Ruins of the 16th St. Baptist Church in Which 4 Young Girls Lost Their LivesWise Beyond his Years: Isaac Luria of J StreetAfrican American leaders greeted with enthusiasm KKK plans to erect a church and cultural center on the site of the September 15th, 1963 bombing of the 16th St. Baptist Church in Montgomery, Alabama in which 4 young girls were killed. Leaders of the Alabama Democratic Party as well as national progressive personalities applauded the plans to construct the house of worship as an expression of healing and reconciliation. J Street, the "Pro Israel", "Pro Peace" organization joined in an expression of solidarity with the KKK.
Isaac Luria, J Street's official spokesperson, issued the following statement in response to opposition to the construction of the cultural center and church:
"I am proud as an American and as a Jew that our heritage is grounded in a strong belief in equality, justice, and religious freedom...I was taught that if freedom can be denied to a single person because of who they are, it can happen to anyone of us.It is time for those of us who share these beliefs to stand up as another religious minority looks to exercise its legal rights in the United States."Mayor Michael Bloomberg of New York added in support of the project, "“What is great about America, and particularly New York, is we welcome everybody, and if we are so afraid of something like this, what does that say about us? Montgomery should welcome this project as enthusiastically as New York would."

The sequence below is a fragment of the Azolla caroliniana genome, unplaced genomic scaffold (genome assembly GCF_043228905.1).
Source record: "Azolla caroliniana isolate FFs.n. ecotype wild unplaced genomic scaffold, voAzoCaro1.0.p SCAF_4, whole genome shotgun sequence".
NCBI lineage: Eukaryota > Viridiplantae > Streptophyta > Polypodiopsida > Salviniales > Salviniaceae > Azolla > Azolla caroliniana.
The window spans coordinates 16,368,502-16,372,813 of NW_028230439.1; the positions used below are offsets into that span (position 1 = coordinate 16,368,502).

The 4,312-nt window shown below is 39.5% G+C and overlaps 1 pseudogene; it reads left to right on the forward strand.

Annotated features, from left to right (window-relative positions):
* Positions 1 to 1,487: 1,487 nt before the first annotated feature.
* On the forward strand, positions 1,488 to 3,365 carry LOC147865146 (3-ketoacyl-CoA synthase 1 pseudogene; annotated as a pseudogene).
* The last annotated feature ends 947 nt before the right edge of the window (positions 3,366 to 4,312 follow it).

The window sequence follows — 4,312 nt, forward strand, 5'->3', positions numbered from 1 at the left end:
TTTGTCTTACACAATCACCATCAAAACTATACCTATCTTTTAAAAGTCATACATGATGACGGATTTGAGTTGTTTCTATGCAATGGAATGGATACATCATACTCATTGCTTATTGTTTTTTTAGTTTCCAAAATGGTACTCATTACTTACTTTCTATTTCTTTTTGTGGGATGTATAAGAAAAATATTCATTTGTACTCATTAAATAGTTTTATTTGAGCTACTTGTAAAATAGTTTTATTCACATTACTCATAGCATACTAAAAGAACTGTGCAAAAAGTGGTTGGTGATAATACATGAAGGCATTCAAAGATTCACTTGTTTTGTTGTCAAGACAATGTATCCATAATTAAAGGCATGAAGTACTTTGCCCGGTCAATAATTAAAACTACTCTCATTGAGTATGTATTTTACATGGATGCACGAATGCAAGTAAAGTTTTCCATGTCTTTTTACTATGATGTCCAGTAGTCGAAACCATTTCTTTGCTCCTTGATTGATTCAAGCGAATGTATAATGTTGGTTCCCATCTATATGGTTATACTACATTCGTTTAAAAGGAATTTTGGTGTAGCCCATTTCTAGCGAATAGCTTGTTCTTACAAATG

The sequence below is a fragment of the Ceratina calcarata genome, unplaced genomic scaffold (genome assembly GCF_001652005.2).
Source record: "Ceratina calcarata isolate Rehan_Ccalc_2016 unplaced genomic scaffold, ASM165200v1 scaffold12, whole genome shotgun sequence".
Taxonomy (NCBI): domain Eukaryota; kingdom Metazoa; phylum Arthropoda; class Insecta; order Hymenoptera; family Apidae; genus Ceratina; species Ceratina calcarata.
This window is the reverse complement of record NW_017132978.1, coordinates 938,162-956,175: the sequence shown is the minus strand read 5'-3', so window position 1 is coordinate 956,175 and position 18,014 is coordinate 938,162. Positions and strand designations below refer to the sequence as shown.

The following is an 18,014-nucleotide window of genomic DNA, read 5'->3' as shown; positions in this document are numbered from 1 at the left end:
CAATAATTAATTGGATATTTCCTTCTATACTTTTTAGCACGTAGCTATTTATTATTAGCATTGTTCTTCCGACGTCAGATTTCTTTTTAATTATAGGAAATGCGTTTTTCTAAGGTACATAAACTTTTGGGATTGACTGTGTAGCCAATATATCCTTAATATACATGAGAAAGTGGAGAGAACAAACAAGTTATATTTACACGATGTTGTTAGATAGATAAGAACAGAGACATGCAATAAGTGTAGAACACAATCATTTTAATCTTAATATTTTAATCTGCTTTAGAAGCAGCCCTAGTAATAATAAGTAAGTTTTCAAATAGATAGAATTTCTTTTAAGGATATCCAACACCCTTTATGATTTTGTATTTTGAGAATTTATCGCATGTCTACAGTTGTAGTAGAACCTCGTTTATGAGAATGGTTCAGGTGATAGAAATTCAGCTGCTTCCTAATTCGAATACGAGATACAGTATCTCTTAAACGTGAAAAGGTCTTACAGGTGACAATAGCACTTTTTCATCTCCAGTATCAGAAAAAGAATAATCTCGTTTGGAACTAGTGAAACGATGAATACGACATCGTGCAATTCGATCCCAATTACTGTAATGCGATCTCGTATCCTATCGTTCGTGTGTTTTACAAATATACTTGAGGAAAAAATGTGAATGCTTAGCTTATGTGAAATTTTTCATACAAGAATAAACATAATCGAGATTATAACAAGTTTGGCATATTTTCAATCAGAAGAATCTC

The fact that the Grand Wizard refused to name the KKK a "terrorist" organization was apparently not sufficient to deter the project's proponents from endorsing it.
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